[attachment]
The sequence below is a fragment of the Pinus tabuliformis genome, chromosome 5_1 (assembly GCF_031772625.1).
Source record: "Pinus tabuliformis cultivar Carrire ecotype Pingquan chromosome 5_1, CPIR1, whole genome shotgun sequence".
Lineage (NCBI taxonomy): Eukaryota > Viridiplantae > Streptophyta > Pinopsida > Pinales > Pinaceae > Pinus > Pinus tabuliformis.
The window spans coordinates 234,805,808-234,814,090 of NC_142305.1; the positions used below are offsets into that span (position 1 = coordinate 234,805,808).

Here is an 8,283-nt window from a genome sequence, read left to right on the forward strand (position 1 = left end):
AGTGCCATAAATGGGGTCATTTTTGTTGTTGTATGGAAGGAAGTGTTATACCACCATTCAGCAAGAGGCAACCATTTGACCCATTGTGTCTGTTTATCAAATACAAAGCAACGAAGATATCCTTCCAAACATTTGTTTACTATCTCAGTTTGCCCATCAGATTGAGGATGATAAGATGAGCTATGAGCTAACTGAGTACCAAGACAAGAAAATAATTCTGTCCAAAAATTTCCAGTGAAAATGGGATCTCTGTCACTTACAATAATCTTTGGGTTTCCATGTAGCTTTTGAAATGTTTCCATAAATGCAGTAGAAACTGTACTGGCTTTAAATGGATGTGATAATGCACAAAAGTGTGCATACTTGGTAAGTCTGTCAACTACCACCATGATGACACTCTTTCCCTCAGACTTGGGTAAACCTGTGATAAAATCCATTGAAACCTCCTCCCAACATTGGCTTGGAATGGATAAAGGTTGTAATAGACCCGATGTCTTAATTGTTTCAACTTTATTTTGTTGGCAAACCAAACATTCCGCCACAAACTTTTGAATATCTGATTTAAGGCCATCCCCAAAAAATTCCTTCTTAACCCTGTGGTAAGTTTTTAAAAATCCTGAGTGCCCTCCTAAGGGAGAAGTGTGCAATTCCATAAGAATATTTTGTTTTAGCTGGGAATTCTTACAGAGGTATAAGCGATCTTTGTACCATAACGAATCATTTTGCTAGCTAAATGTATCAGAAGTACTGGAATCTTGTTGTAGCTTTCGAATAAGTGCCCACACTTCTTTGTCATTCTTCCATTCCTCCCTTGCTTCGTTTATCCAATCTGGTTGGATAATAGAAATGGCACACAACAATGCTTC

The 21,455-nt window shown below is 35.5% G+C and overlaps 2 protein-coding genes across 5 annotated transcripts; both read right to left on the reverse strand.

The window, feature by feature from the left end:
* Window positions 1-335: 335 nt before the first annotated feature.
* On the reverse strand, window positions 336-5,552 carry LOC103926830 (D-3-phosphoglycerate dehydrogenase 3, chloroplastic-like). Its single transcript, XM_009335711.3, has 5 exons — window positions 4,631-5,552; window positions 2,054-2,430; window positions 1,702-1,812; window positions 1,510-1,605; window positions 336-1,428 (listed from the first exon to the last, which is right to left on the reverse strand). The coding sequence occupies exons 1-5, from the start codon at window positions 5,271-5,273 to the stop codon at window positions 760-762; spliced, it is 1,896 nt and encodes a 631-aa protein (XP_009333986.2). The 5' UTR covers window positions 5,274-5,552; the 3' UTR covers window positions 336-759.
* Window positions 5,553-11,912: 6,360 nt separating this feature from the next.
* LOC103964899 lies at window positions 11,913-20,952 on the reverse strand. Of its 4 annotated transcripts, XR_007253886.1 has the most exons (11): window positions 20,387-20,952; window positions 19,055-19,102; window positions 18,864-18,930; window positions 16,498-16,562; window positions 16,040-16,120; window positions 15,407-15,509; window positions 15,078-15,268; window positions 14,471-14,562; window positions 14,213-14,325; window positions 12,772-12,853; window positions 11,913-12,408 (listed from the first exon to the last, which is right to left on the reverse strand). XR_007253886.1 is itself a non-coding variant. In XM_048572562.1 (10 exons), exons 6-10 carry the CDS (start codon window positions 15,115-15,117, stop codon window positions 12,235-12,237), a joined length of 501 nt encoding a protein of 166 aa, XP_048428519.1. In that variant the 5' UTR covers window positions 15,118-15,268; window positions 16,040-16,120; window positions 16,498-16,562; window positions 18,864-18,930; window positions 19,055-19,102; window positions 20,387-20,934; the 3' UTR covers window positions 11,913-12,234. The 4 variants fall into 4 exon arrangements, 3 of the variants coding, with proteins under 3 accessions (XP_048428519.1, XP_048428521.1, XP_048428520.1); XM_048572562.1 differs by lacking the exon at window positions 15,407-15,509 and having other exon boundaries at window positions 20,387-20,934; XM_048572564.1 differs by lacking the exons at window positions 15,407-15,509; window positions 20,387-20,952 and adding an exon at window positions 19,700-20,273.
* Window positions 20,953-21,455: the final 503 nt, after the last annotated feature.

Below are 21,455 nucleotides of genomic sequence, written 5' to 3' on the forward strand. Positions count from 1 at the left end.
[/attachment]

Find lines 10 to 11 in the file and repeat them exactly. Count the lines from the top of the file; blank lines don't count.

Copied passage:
* On the reverse strand, window positions 336-5,552 carry LOC103926830 (D-3-phosphoglycerate dehydrogenase 3, chloroplastic-like). Its single transcript, XM_009335711.3, has 5 exons — window positions 4,631-5,552; window positions 2,054-2,430; window positions 1,702-1,812; window positions 1,510-1,605; window positions 336-1,428 (listed from the first exon to the last, which is right to left on the reverse strand). The coding sequence occupies exons 1-5, from the start codon at window positions 5,271-5,273 to the stop codon at window positions 760-762; spliced, it is 1,896 nt and encodes a 631-aa protein (XP_009333986.2). The 5' UTR covers window positions 5,274-5,552; the 3' UTR covers window positions 336-759.
* Window positions 5,553-11,912: 6,360 nt separating this feature from the next.